Subsidizing businesses and the rich


The level of determination shown by some to prevent the poor from leading decent lives is unbelievable. Take for example the people who work in restaurants and other places that depend upon tips to supplement their very low wages since such workers have lower federal minimum wage requirements than non-tip jobs. Republican legislators in the state of Minnesota seem to feel that some of these workers are earning too much and have taken steps to reduce it.

A change to the minimum wage that would lead to a pay cut for thousands of tip workers passed the Republican-led Minnesota House Wednesday by a vote of 73-56.

The minimum-wage measure, which sharply divided the two parties, was part of a sprawling jobs and energy bill approved by the House, but its ultimate fate is uncertain given opposition to many provisions by the DFL-controlled Senate and Gov. Mark Dayton.

The bill would create a two-tiered minimum wage, with a lower rate for employees who receive tips of at least $4 per hour, while also prohibiting cities or the Minneapolis-St. Paul International Airport from enacting a higher minimum wage than the state minimum.

Rep. Pat Garofalo, R-Farmington, chairman of the Job Growth and Energy Affordability Policy and Finance Committee and the bill’s chief author, said that without a change in the minimum-wage law, restaurants and taverns could be forced out of business by higher labor costs as the state’s minimum wage rises to $9.50 per hour by 2016 and then increases with inflation after that.

Rep. Tim Mahoney, DFL-St. Paul, called the minimum-wage provision an attack on the estimated 8,000 women older than 30 who are tip workers and have children.

What these people want is to increase the profits of businesses. They want to reduce the costs of employment to employers by forcing down wages. This results in low wage employees ending up on welfare to make ends meet. The net result is that taxpayers are essentially subsidizing these employers and padding their profit margins.

Here’s a stark number for understanding how low-wage employers are relying on the kindness of taxpayers: $153 billion.

That’s the annual bill that state and federal governments are footing for working families making poverty-level wages at big corporations such as Walmart (WMT) and McDonald’s (MCD), according to a new study from the University of California Berkeley Labor Center. Because these workers are paid so little, they are increasingly turning to government aid programs such as food stamps to keep them from dire poverty, the study found.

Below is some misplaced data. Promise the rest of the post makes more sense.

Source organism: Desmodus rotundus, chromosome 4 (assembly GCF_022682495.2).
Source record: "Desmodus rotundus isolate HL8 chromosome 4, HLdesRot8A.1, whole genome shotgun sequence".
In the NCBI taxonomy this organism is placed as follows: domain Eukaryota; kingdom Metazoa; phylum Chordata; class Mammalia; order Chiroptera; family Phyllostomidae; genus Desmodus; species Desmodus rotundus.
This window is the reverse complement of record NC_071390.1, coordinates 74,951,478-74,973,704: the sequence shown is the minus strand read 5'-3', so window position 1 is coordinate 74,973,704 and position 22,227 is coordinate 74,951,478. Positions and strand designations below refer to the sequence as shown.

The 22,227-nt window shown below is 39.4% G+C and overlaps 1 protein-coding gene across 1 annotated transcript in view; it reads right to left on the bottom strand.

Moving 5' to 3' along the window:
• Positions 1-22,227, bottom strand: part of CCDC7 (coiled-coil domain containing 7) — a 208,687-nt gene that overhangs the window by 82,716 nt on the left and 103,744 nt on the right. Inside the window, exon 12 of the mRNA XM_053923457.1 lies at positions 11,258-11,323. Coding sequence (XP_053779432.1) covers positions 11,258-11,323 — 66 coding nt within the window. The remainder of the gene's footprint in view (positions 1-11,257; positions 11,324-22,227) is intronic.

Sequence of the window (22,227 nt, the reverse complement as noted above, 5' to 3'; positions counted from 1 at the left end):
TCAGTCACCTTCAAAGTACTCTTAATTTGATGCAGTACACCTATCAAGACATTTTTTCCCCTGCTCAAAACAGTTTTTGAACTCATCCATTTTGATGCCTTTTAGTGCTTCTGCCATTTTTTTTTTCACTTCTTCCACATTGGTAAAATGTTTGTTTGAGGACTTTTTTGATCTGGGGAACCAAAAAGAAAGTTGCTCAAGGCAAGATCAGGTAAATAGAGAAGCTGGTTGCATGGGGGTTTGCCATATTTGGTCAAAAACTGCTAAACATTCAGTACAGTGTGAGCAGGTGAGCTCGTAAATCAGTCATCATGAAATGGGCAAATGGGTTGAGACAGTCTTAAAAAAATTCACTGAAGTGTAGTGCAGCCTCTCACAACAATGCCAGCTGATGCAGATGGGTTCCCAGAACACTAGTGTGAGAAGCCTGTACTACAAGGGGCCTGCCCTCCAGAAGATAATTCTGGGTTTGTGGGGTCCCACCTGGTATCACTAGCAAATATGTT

While McDonald’s has vowed to raise wages and Walmart is just this month boosting pay for many workers, that’s come after intense political pressure from advocacy groups such as the Fight for $15, which is urging legislation and private-sector change to push the federal minimum wage to $15 an hour. While the cost of living has continued to rise, the baseline hourly rate has remained at $7.25 since 2009. At the same time, the post-recession years have created more low-wage jobs than higher-paid ones, adding 1.85 million more Americans to the ranks of poorly paid workers.

“When companies pay too little for workers to provide for their families, workers rely on public assistance programs to meet their basic needs,” Ken Jacobs, chair of the labor center and co-author of the new report, said in a statement. “This creates significant cost to the states.”

For example, there is one program that supposedly benefits the poor and that conservatives love and even want to increase and that is the Earned Income Tax Credit because this is another form of subsidy to business disguised as a benefit to the working poor. They prefer this to raising the minimum wage because, as Eileen Appelbaum says, the bill for the EITC is paid by taxpayers while wages are paid by businesses.

There is nothing new about the push by conservatives like Rep. Paul Ryan (R-Wis.) to increase the Earned Income Tax Credit as an alternative to raising wages. Indeed, every time momentum starts to build for raising the minimum wage, opponents suggest expanding the EITC instead.